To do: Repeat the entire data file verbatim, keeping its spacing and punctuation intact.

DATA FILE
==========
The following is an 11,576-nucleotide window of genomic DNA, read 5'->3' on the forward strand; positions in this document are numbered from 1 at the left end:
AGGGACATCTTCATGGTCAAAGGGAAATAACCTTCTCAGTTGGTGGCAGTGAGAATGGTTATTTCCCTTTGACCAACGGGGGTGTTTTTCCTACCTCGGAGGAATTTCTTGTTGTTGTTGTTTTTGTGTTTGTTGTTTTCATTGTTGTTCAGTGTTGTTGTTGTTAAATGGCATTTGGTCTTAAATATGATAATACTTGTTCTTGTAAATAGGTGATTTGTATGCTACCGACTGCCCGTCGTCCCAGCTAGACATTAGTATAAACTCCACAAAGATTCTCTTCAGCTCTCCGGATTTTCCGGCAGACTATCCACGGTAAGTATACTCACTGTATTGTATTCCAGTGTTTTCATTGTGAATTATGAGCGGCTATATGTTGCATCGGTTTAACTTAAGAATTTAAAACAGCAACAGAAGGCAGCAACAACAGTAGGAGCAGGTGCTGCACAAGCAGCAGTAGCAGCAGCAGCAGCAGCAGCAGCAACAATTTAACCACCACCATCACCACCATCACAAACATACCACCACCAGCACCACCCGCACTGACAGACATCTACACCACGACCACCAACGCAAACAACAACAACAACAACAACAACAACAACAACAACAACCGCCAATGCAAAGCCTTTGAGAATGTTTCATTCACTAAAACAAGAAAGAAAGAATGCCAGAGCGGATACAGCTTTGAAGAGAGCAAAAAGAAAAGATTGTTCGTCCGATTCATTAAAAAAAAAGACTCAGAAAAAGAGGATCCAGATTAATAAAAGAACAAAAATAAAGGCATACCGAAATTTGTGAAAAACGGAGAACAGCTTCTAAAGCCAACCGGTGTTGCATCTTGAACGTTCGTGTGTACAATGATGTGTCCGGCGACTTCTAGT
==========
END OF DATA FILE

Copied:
The following is an 11,576-nucleotide window of genomic DNA, read 5'->3' on the forward strand; positions in this document are numbered from 1 at the left end:
AGGGACATCTTCATGGTCAAAGGGAAATAACCTTCTCAGTTGGTGGCAGTGAGAATGGTTATTTCCCTTTGACCAACGGGGGTGTTTTTCCTACCTCGGAGGAATTTCTTGTTGTTGTTGTTTTTGTGTTTGTTGTTTTCATTGTTGTTCAGTGTTGTTGTTGTTAAATGGCATTTGGTCTTAAATATGATAATACTTGTTCTTGTAAATAGGTGATTTGTATGCTACCGACTGCCCGTCGTCCCAGCTAGACATTAGTATAAACTCCACAAAGATTCTCTTCAGCTCTCCGGATTTTCCGGCAGACTATCCACGGTAAGTATACTCACTGTATTGTATTCCAGTGTTTTCATTGTGAATTATGAGCGGCTATATGTTGCATCGGTTTAACTTAAGAATTTAAAACAGCAACAGAAGGCAGCAACAACAGTAGGAGCAGGTGCTGCACAAGCAGCAGTAGCAGCAGCAGCAGCAGCAGCAGCAACAATTTAACCACCACCATCACCACCATCACAAACATACCACCACCAGCACCACCCGCACTGACAGACATCTACACCACGACCACCAACGCAAACAACAACAACAACAACAACAACAACAACAACAACAACCGCCAATGCAAAGCCTTTGAGAATGTTTCATTCACTAAAACAAGAAAGAAAGAATGCCAGAGCGGATACAGCTTTGAAGAGAGCAAAAAGAAAAGATTGTTCGTCCGATTCATTAAAAAAAAAGACTCAGAAAAAGAGGATCCAGATTAATAAAAGAACAAAAATAAAGGCATACCGAAATTTGTGAAAAACGGAGAACAGCTTCTAAAGCCAACCGGTGTTGCATCTTGAACGTTCGTGTGTACAATGATGTGTCCGGCGACTTCTAGT